The funny thing about my research, whether it’s music classification, source separation, or any other sort of machine learning task I can think of, is the difference between developing an algorithm and deploying it. It’s actually harder to develop an algorithm than it is to deploy it. To deploy an algorithm, if you’re shooting from the hip, you just need to build it and run it on the data you want to analyze. So if I want to develop a music classifier, I extract some features, train and classifier, and classify some music. To develop the algorithm, however, you need to do everything you would need to do to deploy it, but then you also need ground truth. That is to say that you need to know what answer you’re expecting before you get it, so you can tell how well you’re doing. So, paradoxically, I need to have my music already classified in order to see how well my classifier can classify it.
It was always clear to me that if you can get new ground truth data, you can do cool new things, but it took a while for it to sink in that you really can’t develop a system to solve a problem without having the problem already solved, in some sense. Of course, the power of machine learning comes from being able extrapolate results from a small subset of labeled data to an infinite amount of as-yet-unlabeled data. I can develop music classifiers (and pick the one that does best) using a small set of already-classified music and then use it to classify as much music as I want. The question is, is that as-yet-unlabeled data really that similar to the test set? When you have enough data to know the answer to that question, you probably have enough data to do pretty well with a basic classifier.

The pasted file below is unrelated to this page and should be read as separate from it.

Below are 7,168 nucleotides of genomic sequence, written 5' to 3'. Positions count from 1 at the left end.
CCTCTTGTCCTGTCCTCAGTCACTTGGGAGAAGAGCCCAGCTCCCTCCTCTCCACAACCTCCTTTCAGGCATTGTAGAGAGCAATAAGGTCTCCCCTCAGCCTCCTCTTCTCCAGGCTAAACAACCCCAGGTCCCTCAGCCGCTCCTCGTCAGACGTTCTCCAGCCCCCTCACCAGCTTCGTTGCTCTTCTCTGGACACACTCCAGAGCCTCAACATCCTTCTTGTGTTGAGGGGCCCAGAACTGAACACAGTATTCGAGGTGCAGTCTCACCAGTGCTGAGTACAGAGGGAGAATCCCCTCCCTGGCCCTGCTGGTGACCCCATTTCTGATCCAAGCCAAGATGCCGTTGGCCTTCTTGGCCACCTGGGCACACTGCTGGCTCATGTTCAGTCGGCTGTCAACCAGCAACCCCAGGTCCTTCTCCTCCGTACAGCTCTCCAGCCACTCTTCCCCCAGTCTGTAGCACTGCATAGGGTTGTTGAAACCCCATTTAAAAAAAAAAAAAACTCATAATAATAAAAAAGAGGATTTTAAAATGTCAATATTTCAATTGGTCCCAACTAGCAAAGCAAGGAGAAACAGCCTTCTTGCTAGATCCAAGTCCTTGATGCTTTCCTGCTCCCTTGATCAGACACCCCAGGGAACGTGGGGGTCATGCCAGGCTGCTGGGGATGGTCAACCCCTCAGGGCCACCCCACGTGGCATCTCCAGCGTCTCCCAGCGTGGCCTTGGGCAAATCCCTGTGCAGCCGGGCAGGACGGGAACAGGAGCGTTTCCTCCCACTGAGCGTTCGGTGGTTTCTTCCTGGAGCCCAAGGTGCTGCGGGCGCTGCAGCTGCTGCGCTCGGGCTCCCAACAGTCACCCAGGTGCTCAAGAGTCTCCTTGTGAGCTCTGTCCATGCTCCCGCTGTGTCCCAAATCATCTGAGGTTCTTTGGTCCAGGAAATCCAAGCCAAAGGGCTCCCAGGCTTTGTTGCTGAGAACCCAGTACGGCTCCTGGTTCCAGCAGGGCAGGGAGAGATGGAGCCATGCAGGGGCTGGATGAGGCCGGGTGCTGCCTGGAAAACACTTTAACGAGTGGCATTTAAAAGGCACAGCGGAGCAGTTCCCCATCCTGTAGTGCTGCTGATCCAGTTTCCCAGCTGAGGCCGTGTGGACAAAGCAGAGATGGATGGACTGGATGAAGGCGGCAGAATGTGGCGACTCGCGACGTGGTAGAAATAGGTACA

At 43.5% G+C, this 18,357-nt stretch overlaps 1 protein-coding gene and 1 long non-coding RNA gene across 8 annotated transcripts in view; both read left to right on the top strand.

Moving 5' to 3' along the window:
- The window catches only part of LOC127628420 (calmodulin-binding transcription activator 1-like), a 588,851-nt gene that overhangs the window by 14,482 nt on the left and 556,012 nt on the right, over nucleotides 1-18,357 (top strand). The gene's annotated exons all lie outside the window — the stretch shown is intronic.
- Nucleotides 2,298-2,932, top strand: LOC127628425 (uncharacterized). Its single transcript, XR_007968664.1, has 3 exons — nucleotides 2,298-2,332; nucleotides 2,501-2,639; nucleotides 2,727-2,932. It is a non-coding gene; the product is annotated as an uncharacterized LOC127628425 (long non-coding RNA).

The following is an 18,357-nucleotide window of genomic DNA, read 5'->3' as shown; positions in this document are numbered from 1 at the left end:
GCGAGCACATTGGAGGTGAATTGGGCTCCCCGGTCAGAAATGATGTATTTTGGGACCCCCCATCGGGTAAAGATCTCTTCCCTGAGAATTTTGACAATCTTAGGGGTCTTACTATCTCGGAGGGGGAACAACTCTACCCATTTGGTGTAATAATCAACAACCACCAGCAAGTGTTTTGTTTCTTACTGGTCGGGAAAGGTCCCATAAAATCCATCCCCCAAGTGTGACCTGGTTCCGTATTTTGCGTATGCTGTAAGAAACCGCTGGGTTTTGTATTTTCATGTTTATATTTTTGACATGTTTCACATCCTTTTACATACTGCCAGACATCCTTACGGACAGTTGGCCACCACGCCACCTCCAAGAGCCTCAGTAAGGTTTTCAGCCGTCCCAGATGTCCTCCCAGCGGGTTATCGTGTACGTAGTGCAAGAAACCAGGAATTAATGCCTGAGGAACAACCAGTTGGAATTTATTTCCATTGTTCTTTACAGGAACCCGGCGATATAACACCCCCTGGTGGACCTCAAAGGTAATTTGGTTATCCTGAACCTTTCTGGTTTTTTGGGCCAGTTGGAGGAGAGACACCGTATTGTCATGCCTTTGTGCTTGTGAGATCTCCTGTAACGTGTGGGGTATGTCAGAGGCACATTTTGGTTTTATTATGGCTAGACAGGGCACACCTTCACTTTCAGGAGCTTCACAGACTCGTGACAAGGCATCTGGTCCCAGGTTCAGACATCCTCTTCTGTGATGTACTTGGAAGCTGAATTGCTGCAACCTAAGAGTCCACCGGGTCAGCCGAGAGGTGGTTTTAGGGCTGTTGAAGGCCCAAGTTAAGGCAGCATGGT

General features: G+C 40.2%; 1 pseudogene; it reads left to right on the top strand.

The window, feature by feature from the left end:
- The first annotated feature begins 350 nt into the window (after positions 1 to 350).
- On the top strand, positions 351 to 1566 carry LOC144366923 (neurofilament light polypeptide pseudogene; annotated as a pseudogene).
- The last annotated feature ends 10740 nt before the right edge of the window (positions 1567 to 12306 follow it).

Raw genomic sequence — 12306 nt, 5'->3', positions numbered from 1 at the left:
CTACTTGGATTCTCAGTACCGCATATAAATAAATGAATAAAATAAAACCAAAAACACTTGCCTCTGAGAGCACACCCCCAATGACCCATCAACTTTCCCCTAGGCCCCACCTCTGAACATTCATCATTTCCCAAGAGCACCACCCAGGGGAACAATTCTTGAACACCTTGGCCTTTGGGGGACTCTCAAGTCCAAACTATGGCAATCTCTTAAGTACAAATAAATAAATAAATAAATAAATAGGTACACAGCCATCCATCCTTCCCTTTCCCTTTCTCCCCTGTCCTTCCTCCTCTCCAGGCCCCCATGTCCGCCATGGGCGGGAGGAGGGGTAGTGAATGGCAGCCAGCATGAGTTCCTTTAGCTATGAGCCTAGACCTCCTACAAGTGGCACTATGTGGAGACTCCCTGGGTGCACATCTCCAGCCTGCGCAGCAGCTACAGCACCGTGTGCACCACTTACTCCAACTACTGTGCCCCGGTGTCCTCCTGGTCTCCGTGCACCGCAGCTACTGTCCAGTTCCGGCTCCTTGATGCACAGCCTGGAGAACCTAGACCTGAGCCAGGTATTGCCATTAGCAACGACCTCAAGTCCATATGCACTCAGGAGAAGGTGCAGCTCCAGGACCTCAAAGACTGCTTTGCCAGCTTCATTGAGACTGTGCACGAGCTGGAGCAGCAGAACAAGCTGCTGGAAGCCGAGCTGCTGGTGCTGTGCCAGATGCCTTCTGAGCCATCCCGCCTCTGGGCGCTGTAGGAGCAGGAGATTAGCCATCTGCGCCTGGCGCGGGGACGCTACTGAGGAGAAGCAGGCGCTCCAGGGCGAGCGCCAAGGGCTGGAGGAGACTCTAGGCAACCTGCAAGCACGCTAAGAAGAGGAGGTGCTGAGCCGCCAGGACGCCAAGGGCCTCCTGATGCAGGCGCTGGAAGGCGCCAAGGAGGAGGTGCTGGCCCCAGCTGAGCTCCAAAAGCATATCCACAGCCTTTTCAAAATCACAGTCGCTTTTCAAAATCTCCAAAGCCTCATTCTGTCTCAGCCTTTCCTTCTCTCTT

As an aside, I’m always highly doubtful of claims that computers can latch onto things beyond human perception. For watermarking, sure, it’s designed so that machines can perceive it, but people can’t. But when it comes to very human-grounded ideas like similarity, I think it is impossible to try to circumvent human “subjectivity”. There really is no objective measure of whether two sounds are similar besides the consistency in subjective ratings of human listeners. I think much of the trick of developing (provably) useful algorithms is defining problems that have objective solutions and then solving them objectively.